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Smith v. Montefiore Medical Center

NEW YORK SUPREME COURT, APPELLATE DIVISION, FIRST DEPARTMENT


March 12, 2009

RUTH DELORES SMITH, AS ADMINISTRATRIX OF THE ESTATE OF DORIS H. JACKSON, PLAINTIFF-RESPONDENT,
v.
MONTEFIORE MEDICAL CENTER, ET AL., DEFENDANTS-APPELLANTS,
JOHN DOE, M.D., DEFENDANT.

Order, Supreme Court, Bronx County (Mark Friedlander, J.), entered September 18, 2007 which denied so much of defendants-appellants' motion to dismiss the complaint for lack of prosecution, unanimously reversed, on the law, without costs, and the motion granted. The Clerk is directed to enter judgment in favor of defendants dismissing the complaint.

Published by New York State Law Reporting Bureau pursuant to Judiciary Law § 431.

This opinion is uncorrected and subject to revision before publication in the Official Reports.

Tom, J.P., Andrias, Nardelli, Buckley, DeGrasse, JJ.

24520/00

This action for wrongful death, medical malpractice and medical negligence was commenced in 2000. In October 2004, defendants served a 90-day notice (CPLR 3216[b][3]) demanding that plaintiff resume prosecution, complete discovery and file a note of issue. Plaintiff acknowledges "technically" having failed to respond to this notice and instead serving discovery demands upon defendants in July 2005, thereafter attempting to commence settlement negotiations. Defendants served their motion to dismiss in August 2007.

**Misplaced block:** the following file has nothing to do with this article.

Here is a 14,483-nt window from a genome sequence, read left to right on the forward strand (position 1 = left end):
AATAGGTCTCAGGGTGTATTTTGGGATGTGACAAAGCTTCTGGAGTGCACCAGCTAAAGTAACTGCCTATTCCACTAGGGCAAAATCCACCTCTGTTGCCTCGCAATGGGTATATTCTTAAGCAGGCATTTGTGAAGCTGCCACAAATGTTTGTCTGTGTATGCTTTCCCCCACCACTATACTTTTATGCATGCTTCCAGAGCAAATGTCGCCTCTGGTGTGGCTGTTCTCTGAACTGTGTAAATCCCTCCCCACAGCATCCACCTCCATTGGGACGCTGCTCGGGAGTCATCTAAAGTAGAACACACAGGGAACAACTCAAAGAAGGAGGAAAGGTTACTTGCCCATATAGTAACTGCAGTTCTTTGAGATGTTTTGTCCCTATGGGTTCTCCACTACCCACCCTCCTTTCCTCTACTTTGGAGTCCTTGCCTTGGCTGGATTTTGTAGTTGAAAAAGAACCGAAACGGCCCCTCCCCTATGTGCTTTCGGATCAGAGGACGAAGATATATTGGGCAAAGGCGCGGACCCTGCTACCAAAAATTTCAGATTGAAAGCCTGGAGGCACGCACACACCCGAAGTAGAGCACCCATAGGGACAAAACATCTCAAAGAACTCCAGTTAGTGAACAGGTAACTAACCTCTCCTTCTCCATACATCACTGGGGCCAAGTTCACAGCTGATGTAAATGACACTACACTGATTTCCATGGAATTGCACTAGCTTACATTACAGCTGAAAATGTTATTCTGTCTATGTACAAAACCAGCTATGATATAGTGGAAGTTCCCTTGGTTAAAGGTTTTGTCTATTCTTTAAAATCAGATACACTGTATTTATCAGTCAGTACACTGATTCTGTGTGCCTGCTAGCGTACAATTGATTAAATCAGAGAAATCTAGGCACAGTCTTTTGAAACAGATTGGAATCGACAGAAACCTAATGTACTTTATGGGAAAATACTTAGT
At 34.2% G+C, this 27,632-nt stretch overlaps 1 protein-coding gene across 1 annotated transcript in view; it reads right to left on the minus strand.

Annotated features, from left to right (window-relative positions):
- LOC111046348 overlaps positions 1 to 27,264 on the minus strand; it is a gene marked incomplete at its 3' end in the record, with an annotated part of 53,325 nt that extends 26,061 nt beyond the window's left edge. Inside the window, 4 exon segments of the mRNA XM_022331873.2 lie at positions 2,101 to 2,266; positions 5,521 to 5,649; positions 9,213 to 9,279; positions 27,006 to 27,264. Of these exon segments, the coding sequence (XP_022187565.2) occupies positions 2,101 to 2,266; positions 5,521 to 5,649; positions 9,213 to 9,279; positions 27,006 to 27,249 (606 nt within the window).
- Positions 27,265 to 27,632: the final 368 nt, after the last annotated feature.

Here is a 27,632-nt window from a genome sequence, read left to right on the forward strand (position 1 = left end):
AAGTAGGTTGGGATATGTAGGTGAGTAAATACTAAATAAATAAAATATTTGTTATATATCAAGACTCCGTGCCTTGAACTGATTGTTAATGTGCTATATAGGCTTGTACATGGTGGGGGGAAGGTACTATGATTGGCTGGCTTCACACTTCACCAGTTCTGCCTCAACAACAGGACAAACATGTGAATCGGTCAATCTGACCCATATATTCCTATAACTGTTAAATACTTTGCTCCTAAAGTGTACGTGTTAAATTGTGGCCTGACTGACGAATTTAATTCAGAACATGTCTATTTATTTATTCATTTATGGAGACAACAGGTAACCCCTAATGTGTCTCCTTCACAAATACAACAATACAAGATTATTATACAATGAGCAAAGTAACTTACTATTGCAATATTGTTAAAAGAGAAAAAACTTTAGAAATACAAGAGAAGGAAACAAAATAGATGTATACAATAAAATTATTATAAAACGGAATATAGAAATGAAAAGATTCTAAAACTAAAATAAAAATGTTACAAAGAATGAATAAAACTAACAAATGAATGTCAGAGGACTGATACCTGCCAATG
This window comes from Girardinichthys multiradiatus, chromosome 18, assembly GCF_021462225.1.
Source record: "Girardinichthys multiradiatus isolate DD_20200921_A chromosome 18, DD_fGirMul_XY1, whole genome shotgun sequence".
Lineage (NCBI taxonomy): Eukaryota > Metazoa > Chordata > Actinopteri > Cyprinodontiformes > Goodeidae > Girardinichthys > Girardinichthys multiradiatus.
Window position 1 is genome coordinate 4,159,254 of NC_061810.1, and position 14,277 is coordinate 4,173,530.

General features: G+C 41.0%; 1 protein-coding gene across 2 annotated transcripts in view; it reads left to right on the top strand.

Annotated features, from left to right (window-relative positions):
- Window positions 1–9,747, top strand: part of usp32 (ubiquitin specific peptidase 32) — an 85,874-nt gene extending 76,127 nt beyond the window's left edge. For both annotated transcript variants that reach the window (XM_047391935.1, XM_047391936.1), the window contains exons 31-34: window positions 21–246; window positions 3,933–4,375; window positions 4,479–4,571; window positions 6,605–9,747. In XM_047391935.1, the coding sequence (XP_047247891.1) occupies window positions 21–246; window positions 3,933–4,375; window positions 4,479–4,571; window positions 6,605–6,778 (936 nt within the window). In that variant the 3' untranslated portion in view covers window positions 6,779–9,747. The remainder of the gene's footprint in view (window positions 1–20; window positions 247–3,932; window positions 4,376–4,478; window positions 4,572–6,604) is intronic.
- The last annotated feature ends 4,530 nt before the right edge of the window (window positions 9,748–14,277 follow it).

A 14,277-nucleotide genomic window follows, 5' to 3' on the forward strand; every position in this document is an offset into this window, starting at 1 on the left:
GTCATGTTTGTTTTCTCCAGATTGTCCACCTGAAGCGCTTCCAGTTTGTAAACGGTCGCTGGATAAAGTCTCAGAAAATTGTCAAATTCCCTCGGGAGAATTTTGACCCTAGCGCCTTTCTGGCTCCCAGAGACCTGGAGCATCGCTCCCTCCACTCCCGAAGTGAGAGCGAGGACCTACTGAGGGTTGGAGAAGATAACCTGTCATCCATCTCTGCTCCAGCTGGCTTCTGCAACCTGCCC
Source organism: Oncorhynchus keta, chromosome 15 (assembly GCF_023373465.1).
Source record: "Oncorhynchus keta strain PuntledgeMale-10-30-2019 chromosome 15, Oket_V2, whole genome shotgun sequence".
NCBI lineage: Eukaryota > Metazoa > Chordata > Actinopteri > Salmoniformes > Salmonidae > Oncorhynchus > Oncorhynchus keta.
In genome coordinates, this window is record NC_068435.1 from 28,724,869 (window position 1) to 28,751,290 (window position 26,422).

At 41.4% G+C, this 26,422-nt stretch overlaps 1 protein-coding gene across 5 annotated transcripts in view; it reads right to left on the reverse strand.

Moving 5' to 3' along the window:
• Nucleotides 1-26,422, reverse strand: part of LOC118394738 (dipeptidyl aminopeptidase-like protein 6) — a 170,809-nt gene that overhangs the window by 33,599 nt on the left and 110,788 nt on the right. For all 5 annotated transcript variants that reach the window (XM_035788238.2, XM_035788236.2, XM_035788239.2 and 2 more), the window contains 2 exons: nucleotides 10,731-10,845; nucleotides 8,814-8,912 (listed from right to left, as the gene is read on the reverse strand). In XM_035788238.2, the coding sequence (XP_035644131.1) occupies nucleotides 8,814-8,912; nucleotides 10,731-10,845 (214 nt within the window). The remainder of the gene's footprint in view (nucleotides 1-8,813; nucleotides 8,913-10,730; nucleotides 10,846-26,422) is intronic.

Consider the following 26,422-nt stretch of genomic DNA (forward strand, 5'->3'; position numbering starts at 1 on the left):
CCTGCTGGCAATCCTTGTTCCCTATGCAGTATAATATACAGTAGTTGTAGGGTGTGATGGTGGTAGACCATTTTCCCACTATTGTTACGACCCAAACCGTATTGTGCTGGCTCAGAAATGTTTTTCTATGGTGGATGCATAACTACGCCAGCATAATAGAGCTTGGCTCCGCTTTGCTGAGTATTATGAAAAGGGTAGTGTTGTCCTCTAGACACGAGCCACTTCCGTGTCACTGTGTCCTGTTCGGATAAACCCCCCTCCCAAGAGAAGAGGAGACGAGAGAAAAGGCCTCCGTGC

CPLR 3216(e) permits a court to dismiss an action for want of prosecution after the defendants have served the plaintiff with an unheeded 90-day notice, absent a showing of justifiable excuse for the delay and a good and meritorious cause of action. Since the notice was properly served and plaintiff never explained her delay or demonstrated merit in the form of a detailed affidavit from a medical expert, the court's refusal to dismiss was an improvident exercise of discretion (see Mosberg v Elahi, 80 NY2d 941 [1992]; Ramos v Lapommeray, 135 AD2d 439 [1987]). The certificate of merit filed by plaintiff's counsel in October 2000 was not a valid substitute for a medical expert's affidavit (see Jackson v Bronx County Lebanon Hosp. Ctr., 7 AD3d 356 [2004]).

THIS CONSTITUTES THE DECISION AND ORDER OF THE SUPREME COURT, APPELLATE DIVISION, FIRST DEPARTMENT.

20090312

© 1992-2009 VersusLaw Inc.



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